Given his age, Neill is eligible to turn pro this season. Whether he will is not yet a sure thing. Though he spent some time in Utica at the end of last season on a PTO, he never played a game, nor has he signed an NHL contract this off season. Despite his eligibility, it’s still possible that Neill returns to the QMJHL for an overaged year to avoid being relegated to the ECHL if the Canucks feel that there isn’t room in Utica (more on the roster situation in Utica in the coming weeks).

Adam Gaudette – C – 5th Round, 149th Overall

Ranked Canucks Army’s #13 Canucks prospect

The fifth selection that the Canucks made last year, this time out of the USHL, was a centre by the name of Adam Gaudette. This was seen at the time as a “Weisbrod selection”, given what is known about Jon Weisbrod’s affinity for the top American junior league. Gaudette was ranked higher than his eventual draft position by a lot of scouting services, while his statistical profile made him appear unimpressive even in the 149th spot, and could even be considered a bit of a reach. These contrary observations seemed to indicate that there was more to Gaudette than what was showing up on the stat sheet.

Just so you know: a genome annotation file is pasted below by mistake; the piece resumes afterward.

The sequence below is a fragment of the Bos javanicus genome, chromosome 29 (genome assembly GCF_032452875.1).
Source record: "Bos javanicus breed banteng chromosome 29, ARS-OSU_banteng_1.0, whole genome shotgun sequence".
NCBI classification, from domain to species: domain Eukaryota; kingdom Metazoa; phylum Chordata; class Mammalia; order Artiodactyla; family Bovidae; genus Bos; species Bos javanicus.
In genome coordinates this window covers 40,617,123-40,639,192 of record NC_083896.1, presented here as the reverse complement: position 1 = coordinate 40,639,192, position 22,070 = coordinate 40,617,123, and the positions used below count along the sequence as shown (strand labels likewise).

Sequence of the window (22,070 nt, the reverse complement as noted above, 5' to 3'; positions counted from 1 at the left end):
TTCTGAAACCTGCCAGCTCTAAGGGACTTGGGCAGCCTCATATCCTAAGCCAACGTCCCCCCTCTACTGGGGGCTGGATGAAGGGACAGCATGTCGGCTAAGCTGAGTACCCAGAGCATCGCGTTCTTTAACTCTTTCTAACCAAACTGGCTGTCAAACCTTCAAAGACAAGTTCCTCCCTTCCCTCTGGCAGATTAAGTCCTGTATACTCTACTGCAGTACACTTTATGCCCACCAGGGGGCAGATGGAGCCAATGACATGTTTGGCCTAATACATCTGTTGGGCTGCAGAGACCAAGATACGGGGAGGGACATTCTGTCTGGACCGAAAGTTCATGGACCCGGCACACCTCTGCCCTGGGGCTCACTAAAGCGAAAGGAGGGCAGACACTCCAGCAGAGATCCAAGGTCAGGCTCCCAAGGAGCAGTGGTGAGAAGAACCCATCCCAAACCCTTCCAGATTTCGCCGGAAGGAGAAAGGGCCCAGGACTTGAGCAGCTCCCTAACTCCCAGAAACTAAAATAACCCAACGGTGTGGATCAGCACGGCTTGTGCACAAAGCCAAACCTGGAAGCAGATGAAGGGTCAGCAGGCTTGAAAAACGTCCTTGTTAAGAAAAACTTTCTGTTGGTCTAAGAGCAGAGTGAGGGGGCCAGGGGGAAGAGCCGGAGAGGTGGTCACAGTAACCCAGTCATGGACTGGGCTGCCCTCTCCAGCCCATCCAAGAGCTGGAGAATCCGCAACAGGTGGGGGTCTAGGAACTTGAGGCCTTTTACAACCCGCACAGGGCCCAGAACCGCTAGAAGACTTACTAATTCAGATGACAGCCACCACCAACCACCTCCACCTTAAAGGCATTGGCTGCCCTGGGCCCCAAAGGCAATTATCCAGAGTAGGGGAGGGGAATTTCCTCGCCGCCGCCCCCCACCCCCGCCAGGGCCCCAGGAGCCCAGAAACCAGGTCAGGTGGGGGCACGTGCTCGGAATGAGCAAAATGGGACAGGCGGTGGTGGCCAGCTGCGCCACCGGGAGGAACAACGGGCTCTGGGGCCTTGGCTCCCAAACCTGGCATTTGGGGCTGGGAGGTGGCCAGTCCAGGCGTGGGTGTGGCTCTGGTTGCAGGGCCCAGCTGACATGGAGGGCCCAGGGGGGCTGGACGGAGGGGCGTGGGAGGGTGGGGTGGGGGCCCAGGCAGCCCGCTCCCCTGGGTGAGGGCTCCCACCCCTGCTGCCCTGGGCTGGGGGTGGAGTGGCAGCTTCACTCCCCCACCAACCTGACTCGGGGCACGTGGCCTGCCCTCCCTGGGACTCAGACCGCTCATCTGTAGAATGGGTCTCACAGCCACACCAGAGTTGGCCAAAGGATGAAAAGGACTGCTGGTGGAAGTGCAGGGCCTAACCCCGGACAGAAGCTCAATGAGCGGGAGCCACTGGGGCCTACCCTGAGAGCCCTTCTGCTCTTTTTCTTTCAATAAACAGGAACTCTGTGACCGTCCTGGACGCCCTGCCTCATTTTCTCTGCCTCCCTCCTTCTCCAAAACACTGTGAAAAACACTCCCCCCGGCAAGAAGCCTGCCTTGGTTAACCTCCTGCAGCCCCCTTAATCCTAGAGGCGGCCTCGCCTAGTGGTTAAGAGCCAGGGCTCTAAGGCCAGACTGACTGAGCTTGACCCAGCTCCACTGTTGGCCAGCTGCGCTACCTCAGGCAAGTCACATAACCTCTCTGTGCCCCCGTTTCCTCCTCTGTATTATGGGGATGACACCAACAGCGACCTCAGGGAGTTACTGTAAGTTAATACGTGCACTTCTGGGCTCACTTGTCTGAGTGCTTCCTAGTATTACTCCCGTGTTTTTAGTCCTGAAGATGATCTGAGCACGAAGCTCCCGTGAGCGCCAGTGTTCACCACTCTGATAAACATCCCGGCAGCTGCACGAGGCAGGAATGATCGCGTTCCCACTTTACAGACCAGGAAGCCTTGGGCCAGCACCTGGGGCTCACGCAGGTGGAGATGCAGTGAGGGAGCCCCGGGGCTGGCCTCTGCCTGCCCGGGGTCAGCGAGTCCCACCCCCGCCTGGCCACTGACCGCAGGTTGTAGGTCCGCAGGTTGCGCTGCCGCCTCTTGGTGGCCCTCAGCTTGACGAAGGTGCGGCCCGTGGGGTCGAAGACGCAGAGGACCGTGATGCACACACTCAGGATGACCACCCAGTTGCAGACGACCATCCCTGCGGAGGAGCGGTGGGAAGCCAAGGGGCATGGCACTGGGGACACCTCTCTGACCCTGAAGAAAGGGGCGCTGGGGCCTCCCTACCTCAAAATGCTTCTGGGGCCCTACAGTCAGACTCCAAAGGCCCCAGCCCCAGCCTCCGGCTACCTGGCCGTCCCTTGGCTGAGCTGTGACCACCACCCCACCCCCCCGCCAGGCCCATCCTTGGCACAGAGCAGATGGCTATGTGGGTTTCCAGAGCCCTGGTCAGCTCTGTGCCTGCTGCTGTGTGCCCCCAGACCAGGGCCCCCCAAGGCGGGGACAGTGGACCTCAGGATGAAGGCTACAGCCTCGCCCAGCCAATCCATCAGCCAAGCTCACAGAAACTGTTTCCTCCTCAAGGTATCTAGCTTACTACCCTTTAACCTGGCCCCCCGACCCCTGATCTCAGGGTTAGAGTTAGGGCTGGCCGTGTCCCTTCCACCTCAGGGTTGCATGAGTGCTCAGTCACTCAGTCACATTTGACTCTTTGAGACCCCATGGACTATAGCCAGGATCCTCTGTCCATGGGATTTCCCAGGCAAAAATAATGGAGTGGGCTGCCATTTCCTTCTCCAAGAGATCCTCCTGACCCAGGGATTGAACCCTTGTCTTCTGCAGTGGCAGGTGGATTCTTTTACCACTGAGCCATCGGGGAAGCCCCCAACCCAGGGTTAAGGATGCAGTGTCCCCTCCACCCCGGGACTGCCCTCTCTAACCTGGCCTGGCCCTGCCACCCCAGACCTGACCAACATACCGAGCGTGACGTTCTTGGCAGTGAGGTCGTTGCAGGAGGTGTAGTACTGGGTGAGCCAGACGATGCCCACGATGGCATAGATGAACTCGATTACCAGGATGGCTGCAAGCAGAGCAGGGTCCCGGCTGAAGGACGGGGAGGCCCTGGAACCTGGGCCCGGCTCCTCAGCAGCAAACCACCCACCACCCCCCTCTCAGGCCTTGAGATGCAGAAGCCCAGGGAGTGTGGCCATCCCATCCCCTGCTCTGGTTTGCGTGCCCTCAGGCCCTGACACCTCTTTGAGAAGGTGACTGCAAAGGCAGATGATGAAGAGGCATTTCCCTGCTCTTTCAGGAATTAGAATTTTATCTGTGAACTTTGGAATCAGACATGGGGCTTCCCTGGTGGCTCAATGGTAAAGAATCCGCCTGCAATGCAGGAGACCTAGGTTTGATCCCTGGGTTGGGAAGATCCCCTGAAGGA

In 2015-16, he proved that to be true. Though his first few months at Northeastern University were fairly quiet, he caught fire in the second half of the season, scoring 25 points in the final 23 games, a pace that would have among near the top of the freshmen leaderboard if sustained over a full season.

2014-15 USHL Cedar Rapids RoughRiders 50 13 17 30 6.2% 14.3% 12
2015-16 NCAA Northeastern Univ. 41 12 18 30 9.0% 22.4% 22

As it were, he finished 11th among NCAA freshmen – and the best freshman at Northeastern University – with a points per game of 0.73. This explosion of production led to a major improvement in his projection. Much like Boeser, Gaudette’s ability to raise his points per game while moving from the USHL to the NCAA is very impressive, again reflected in a large increase in NHL equivalency.

Adam Gaudette Y2Y

Gaudette’s 2015 projection score was rather poor. This is due in large part to the projection process – taking historical comparable players and tracking their percentages of success – and the fact that the USHL is a league on the rise. A good portion of the historical data used to compare modern players to is from years in which the USHL wasn’t producing very many draft picks, and even fewer successful players. As such, USHL prospects are typically undersold by projection models.